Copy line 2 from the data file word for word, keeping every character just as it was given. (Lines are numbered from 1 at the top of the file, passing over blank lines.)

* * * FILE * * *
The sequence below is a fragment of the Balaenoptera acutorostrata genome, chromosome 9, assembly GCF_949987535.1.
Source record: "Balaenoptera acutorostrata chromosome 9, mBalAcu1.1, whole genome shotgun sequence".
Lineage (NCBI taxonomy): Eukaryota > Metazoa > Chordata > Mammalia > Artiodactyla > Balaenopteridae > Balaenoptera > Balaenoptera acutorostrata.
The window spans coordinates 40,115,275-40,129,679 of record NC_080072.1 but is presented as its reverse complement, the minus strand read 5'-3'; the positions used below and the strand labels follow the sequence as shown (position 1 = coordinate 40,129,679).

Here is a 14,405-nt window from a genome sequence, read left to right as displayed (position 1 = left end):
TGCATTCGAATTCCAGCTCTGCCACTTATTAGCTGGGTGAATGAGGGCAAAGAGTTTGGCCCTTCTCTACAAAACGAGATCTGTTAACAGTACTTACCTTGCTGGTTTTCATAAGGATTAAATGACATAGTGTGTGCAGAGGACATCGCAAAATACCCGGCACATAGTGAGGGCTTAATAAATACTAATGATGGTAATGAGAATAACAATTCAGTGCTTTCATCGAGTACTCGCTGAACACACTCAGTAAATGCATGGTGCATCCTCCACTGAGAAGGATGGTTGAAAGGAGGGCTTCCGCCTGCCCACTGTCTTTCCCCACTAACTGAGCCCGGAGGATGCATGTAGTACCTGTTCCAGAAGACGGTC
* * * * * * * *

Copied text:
Source record: "Balaenoptera acutorostrata chromosome 9, mBalAcu1.1, whole genome shotgun sequence".